Only the New Democrats can prevent the Progressive Conservatives under Doug Ford from forming government in Ontario next week, NDP Leader Andrea Horwath said Friday in her most direct pitch yet to Liberal voters.
Speaking at a campaign stop in Toronto, Horwath said she expected a close election on Thursday.
“One thing is certain: Ontarians will elect a new premier to replace Kathleen Wynne,” Horwath said in the Liberal premier’s own riding. “The choice is between me and Doug Ford, (and) to those who have voted Liberal in the past, I invite you to join us to stop Doug Ford and vote for the kind of change that Ontario needs.”
In past elections, voters opposed to the Conservatives have tended to coalesce around the Liberals as their best bet.
This time, however, it appears the strategic vote is poised to break in Horwath’s favour. Horwath’s voting pitch — typically seen as Ontario and federal elections move into their final stretches — comes as polls suggest either she or Ford will become Ontario’s next premier.
Myer Siemiatycki, a politics professor at Ryerson University, said polling suggests a shift to the NDP away from the Liberals began unusually early this campaign given the “fear factor” around the Tories, who’ve been criticized for not detailing how they’d pay for their campaign promises.
“In the past, the Liberals have typically — either federally or provincially — been regarded as, and have been, the stronger party, so the messaging has been to NDP supporters not to waste their vote,” Siemiatycki said.
Wynne, who has been making her own last-ditch appeal to both Liberal and NDP voters to go with her as the voice of pragmatic experience, has also tried to frame the election as between her and Ford’s Progressive Conservatives — despite polls suggesting the Liberals are trailing badly.
In an interview with The Canadian Press this week, Wynne said it was too early to discuss strategic voting — or whether it was going to break in favour of the New Democrats for the first time in years.
“I don’t think we’re there yet. I don’t think we can actually say that,” Wynne said. “The falling off of Ford’s support is just becoming clear. We won’t know for a few more days exactly where people are going to go. That’s my sense.”
On Friday, Wynne stuck to her defensive pitch — that she would still make the best leader — saying people need to be “very careful” in deciding who would be best at building the province.
Horwath, who also planned a campaign stop Friday in St. Catharines — another seemingly impregnable Liberal fortress — said she can sense the changed sentiment as she railed against both Wynne and Ford.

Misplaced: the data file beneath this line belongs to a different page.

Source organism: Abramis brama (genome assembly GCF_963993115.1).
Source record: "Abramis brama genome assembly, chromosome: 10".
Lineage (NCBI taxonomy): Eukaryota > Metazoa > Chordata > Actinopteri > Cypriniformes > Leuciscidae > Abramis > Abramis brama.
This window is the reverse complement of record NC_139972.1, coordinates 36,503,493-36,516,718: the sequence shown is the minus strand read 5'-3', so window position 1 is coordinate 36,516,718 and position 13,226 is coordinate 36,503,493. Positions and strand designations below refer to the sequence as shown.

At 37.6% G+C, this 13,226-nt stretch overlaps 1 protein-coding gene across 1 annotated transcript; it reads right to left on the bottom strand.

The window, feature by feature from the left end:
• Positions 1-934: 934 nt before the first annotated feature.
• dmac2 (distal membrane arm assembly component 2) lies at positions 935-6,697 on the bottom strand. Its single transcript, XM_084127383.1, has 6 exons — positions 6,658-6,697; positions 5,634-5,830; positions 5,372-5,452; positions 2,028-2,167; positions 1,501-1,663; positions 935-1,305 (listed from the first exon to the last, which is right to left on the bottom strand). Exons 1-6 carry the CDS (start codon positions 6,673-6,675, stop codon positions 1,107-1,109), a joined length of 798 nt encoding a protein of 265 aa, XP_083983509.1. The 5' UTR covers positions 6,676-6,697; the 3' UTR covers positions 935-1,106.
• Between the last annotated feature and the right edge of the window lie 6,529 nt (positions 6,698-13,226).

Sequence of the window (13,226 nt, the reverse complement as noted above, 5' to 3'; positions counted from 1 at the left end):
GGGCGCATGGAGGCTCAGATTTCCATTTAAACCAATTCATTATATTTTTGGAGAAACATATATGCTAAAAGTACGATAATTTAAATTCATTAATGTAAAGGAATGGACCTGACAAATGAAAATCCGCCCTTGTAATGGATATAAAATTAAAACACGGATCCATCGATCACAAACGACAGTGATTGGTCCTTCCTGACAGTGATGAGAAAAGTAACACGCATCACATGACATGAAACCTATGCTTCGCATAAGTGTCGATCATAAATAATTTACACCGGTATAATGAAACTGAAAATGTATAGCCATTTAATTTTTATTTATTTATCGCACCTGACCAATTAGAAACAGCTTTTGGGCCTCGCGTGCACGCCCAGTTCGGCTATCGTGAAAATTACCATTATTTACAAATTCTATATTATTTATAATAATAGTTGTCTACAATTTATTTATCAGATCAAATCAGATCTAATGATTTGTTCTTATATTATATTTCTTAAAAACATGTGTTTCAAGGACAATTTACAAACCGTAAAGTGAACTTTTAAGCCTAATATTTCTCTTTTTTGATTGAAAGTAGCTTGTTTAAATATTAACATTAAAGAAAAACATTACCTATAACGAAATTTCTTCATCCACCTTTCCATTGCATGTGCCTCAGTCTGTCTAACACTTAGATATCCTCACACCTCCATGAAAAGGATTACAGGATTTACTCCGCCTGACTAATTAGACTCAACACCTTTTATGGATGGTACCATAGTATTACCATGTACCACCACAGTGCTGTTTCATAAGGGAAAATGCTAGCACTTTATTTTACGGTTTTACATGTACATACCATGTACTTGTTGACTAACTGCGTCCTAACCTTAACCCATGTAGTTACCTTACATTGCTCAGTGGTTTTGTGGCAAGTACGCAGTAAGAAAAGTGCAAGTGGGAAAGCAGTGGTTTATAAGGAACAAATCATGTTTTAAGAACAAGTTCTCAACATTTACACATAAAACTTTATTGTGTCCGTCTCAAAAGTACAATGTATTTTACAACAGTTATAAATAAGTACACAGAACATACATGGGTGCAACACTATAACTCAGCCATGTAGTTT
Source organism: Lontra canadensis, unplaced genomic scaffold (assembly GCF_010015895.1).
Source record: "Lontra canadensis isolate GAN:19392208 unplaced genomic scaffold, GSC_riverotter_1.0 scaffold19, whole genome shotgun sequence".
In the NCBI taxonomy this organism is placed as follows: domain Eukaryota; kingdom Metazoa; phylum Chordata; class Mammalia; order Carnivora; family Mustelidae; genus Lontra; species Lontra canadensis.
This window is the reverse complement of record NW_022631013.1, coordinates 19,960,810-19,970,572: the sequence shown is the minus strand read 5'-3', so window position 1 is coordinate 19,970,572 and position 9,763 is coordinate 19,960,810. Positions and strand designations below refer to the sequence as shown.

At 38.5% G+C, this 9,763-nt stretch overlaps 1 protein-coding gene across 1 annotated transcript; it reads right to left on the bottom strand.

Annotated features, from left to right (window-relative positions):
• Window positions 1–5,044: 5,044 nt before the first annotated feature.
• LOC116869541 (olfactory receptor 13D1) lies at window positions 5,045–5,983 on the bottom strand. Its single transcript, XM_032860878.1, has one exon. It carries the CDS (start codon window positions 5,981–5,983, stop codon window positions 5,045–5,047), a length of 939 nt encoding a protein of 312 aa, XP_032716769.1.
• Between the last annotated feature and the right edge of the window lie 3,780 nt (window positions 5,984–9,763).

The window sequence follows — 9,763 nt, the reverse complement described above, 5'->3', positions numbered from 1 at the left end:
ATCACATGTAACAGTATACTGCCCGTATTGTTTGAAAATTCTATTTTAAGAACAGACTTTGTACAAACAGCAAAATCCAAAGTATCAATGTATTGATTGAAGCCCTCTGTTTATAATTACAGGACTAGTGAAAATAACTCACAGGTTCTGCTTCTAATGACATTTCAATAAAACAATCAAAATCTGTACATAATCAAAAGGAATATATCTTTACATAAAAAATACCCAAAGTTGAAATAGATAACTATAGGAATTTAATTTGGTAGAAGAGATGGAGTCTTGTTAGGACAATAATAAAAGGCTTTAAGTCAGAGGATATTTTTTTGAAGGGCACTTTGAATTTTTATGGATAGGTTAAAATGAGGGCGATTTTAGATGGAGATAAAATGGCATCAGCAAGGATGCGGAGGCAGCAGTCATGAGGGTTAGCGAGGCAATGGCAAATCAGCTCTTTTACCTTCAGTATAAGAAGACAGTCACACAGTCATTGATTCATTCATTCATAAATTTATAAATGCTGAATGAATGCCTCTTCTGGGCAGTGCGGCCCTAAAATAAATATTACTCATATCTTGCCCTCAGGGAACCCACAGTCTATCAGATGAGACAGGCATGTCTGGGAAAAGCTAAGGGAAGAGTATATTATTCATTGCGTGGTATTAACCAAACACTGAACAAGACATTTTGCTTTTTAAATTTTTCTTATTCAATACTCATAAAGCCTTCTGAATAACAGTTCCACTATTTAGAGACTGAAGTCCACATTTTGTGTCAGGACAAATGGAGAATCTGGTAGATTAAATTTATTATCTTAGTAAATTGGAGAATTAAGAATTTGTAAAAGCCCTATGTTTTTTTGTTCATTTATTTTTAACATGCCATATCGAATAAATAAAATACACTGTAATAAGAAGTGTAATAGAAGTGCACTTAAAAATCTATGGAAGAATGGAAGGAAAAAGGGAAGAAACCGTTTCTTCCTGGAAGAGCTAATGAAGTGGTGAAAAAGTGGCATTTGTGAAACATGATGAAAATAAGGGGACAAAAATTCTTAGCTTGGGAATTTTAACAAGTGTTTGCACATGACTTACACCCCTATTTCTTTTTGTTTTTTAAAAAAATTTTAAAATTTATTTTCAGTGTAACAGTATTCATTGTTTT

“Ontario wants change,” Horwath said Friday. “Doug Ford is not the kind of change Ontario needs.”
Brenna Keatinge, a self-described “very progressive” Toronto resident in the normally Liberal riding of St Paul’s, said she used to consider voting Liberal when the party seemed the only viable contender against the Conservatives. This time, she said she planned to cast her ballot on June 7 for the NDP to try to keep Ford out of the premier’s office.
“If I think there is a really strong chance the Conservatives would get in, then I would tend to be more strategic and vote Liberal,” Keatinge said. “But this time around, the NDP actually has a chance so I think overall voting NDP makes the most sense.”
Peter Graefe, a political science associate professor at McMaster University, said the anti-Tory coalescing appears to have started in the Ontario campaign much earlier than usual.
“The Liberal and NDP campaigns are set up on this idea that there’s going to be the first part of the election — which is a primary between the two of them and the winner will then go and fight the Conservatives,” Graefe said.
“What’s really remarkable this time is that within about two days of this campaign starting, that decision had more or less been made — that it was quite clear that it was going to be the NDP against the Conservatives.”
Brenda Stockdale, 54, a Cambridge, Ont., resident, might be one of those anti-Ford voters the Liberals have traditionally won over, but not this time. Her faith in the Liberals was shaken and her vote will go to the NDP, she said.
“They’re for the working people. I’m the working people. And that’s important to me,” Stockdale said after attending a Horwath rally in Kitchener, Ont., this week.
“Our health care system and our education system has been cut so much,” said Stockdale, a health educator. “(Horwath) gives me hope that she’s going to change that.”
Ford’s claim to be “for the people” is just a “facade,” she said.
— with files from Peter Goffin and Shawn Jeffords.